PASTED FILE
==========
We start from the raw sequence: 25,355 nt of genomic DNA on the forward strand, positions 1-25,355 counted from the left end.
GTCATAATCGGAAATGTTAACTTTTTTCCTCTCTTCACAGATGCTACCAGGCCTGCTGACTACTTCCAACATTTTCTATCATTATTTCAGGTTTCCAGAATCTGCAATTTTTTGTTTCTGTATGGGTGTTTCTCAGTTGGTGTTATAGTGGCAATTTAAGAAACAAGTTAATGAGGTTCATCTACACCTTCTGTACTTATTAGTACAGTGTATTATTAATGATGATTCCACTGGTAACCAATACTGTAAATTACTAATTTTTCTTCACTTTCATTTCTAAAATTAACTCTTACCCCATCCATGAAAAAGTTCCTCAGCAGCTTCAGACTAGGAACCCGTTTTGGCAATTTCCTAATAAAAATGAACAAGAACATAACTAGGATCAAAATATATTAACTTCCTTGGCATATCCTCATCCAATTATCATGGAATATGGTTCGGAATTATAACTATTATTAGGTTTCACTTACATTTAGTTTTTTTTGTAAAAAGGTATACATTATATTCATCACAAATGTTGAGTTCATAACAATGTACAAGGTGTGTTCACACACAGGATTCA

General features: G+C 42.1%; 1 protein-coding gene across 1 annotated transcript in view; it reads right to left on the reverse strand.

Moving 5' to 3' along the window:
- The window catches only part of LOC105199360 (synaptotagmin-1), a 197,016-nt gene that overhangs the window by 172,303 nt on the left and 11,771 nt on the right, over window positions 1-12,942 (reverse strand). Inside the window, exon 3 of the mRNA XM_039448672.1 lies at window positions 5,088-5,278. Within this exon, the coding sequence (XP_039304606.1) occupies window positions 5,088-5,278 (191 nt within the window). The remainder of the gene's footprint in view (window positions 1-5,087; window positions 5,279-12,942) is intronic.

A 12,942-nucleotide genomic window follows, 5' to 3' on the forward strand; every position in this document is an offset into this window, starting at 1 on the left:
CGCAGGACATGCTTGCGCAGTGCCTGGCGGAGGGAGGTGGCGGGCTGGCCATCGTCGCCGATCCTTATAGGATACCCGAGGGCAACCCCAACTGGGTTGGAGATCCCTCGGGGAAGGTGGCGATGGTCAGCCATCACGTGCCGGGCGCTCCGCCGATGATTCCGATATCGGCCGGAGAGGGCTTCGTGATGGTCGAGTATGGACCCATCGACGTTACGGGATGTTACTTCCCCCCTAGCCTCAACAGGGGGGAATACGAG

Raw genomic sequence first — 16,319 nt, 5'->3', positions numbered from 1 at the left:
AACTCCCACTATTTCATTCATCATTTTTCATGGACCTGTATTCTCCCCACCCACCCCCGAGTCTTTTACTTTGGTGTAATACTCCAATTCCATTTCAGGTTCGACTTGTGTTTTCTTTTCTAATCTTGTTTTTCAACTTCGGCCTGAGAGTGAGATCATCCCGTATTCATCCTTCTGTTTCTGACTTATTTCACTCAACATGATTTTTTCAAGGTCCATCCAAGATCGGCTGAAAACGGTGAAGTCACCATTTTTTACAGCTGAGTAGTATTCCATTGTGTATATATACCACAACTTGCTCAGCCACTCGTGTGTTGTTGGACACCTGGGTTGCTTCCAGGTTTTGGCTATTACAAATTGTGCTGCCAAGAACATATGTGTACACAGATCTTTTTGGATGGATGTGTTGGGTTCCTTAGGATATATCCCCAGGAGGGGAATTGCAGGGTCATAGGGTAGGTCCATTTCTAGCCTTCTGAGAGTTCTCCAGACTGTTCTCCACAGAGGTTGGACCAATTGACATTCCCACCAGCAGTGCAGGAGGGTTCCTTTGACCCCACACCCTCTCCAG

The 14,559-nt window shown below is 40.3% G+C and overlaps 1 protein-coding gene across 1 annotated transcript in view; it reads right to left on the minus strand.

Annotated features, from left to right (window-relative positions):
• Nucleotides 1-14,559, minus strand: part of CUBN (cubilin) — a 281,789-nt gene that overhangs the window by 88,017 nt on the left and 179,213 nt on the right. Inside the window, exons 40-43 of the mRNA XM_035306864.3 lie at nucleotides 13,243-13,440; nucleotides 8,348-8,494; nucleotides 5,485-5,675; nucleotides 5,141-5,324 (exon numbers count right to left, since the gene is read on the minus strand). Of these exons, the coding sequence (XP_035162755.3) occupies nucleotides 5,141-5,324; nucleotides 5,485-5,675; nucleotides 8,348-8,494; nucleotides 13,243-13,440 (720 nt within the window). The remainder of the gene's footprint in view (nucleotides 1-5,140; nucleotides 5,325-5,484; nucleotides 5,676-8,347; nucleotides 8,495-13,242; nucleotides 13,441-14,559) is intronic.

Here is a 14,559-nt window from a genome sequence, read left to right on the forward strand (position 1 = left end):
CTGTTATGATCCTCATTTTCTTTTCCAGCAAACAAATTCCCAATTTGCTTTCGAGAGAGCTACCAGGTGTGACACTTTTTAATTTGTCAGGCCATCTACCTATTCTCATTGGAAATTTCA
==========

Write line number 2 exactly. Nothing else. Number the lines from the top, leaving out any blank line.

GTCATAATCGGAAATGTTAACTTTTTTCCTCTCTTCACAGATGCTACCAGGCCTGCTGACTACTTCCAACATTTTCTATCATTATTTCAGGTTTCCAGAATCTGCAATTTTTTGTTTCTGTATGGGTGTTTCTCAGTTGGTGTTATAGTGGCAATTTAAGAAACAAGTTAATGAGGTTCATCTACACCTTCTGTACTTATTAGTACAGTGTATTATTAATGATGATTCCACTGGTAACCAATACTGTAAATTACTAATTTTTCTTCACTTTCATTTCTAAAATTAACTCTTACCCCATCCATGAAAAAGTTCCTCAGCAGCTTCAGACTAGGAACCCGTTTTGGCAATTTCCTAATAAAAATGAACAAGAACATAACTAGGATCAAAATATATTAACTTCCTTGGCATATCCTCATCCAATTATCATGGAATATGGTTCGGAATTATAACTATTATTAGGTTTCACTTACATTTAGTTTTTTTTGTAAAAAGGTATACATTATATTCATCACAAATGTTGAGTTCATAACAATGTACAAGGTGTGTTCACACACAGGATTCA